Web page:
To create this new table, we need to use the following formulas to create the data.
- First, we calculate Completion which is the Number of Users Migrated divided by the Number of Users
- Next, we calculate Duration (in days). This is Completion Date minus Start Date
- Finally, Completed (in days) is Duration (in days) multiplied by Completion
Let’s use Hong Kong to explain this with an example:
- Start Date: 15/01/2013 (Cell C46)
- Completion Date: 31/12/2013 (Cell D46)
- Number of Users: 150 (Cell E46)
- Number of Users Migrated: 25 (Cell F46)
Completion is =F46/B46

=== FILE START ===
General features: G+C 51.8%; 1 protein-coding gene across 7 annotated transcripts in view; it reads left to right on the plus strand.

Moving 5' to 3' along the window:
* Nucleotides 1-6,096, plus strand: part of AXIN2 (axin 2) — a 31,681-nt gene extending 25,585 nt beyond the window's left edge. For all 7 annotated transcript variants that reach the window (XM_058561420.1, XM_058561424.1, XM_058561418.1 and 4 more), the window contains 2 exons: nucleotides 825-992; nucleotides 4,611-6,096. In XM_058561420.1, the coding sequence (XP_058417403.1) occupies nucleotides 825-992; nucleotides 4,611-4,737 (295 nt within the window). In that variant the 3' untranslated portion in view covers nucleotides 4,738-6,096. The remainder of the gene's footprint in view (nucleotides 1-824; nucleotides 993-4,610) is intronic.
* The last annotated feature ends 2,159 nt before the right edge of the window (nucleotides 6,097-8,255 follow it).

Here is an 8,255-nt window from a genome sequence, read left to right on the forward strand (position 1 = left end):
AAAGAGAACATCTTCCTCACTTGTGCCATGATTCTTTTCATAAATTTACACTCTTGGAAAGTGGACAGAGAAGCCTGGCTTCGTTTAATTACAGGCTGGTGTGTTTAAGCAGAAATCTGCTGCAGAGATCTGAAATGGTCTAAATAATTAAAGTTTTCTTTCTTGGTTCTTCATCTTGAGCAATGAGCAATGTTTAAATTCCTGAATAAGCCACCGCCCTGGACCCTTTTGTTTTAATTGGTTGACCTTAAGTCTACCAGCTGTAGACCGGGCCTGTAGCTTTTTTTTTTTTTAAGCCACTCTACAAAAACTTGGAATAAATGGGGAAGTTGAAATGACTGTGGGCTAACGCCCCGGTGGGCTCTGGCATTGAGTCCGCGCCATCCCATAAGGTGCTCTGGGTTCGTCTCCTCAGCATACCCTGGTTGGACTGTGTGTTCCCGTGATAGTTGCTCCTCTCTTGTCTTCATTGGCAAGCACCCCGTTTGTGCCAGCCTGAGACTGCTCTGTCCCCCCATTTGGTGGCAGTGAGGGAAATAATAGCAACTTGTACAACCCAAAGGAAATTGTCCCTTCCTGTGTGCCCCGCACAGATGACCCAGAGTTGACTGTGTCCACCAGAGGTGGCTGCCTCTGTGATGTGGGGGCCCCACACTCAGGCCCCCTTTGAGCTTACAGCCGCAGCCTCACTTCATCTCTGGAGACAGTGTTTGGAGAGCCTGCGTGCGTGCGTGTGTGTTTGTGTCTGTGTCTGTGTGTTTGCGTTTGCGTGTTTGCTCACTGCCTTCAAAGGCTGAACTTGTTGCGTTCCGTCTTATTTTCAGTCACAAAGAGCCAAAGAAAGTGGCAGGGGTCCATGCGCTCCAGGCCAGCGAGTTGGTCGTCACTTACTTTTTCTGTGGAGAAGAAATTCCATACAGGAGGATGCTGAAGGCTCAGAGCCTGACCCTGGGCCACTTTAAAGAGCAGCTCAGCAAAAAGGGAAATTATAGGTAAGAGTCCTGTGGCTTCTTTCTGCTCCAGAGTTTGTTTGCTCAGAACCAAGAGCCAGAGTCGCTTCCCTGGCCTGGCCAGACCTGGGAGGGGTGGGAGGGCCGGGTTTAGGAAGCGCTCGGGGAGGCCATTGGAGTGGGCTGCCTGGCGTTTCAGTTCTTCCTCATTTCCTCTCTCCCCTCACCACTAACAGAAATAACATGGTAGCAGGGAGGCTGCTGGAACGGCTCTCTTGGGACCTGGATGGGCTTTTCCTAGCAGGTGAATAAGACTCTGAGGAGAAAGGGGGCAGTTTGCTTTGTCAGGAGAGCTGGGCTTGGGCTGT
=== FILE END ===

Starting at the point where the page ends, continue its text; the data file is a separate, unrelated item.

Duration (in Days) =$D$46-$C$46
Completed (in Days) = $J$46*$H$46
Note: The $ in the formulas tells Excel to use Absolute references so that when we copy the formulas to a new table they do not change.
Now we create our own table by copying the four columns we are interested in:
- Start Date
- Completed (in days)
- Duration (in days)
Now, we need to begin to create the chart itself:
- Select the table we just created
- Click the Other Charts button on the Insert tab in the Charts Group
- Choose All Chart Types
- Next, click on Bar and then Stacked Bar, then OK
We now have our first chart, which you can see below requires some tidying up.
- Select the chart
- On the Design tab, click the Select Data button in the Data group
- First, change the Horizontal (Category) Axis Labels and select only the Country titles (A110 – A116)
- Add Start Date to the Legend Entries (Series)
The Next Step Is Critical!